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Sensor Review, vol. 24 no. 3
Type: Research Article
ISSN: 0260-2288

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Kevin Duarte and Steven LeBlanc

Describes how a computer disk and storage media company [KAO Infosystemsof the USA]uses machine vision technology to maintain the quality of itsproducts by isolating…

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Describes how a computer disk and storage media company [KAO Infosystems of the USA]uses machine vision technology to maintain the quality of its products by isolating problems and identifying ways of improving the manufacturing process. Emphasises the need to fully define applications and evaluate the technology before introducing a new element to an automation process and stresses the need to integrate the vision system hardware with the plant’s existing manufacturing equipment.

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Sensor Review, vol. 15 no. 1
Type: Research Article
ISSN: 0260-2288

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Leigh Simpson

The recent introduction of low‐cost vision sensors has greatly increased the range of applications for vision. Within the arena of automated assembly there are a number of…

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The recent introduction of low‐cost vision sensors has greatly increased the range of applications for vision. Within the arena of automated assembly there are a number of tasks that vision is suited to and these are outlined. Also the idea of distributing vision throughout the assembly process together with networking via Ethernet is examined.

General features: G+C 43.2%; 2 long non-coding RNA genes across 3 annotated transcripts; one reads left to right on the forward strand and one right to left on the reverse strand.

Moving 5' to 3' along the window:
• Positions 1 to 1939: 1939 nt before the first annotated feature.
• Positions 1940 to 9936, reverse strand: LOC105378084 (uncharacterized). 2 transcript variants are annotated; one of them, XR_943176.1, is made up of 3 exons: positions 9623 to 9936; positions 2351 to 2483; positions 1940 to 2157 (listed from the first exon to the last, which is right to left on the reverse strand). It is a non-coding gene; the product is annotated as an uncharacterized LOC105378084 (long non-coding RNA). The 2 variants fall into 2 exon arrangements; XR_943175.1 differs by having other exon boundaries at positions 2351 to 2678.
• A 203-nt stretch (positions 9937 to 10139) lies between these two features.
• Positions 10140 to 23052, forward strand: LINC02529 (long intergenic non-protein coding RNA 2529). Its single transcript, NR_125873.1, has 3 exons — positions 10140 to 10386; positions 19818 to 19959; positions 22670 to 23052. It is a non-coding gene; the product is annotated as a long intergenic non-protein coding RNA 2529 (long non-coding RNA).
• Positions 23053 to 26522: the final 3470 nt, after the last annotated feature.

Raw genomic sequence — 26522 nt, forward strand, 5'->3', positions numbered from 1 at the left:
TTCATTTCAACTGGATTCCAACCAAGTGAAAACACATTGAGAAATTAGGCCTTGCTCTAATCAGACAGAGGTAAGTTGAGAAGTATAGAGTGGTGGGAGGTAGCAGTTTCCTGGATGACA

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Assembly Automation, vol. 23 no. 3
Type: Research Article
ISSN: 0144-5154

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Sensor Review, vol. 26 no. 3
Type: Research Article
ISSN: 0260-2288

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Colin Graves

Describes an “innovation” in machine vision technology from Cognex, UK called PatMax. This is technology implemented in machine vision software that “understands” images…

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Describes an “innovation” in machine vision technology from Cognex, UK called PatMax. This is technology implemented in machine vision software that “understands” images. Describes the benefits of PatMax according to Cognex, UK.

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Sensor Review, vol. 18 no. 3
Type: Research Article
ISSN: 0260-2288

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Brian Rooks

An account of some of the machine vision systems on display at the 2001 Manufacturing Week exhibition held at the NEC in Birmingham. A re‐occurring theme was 2D code…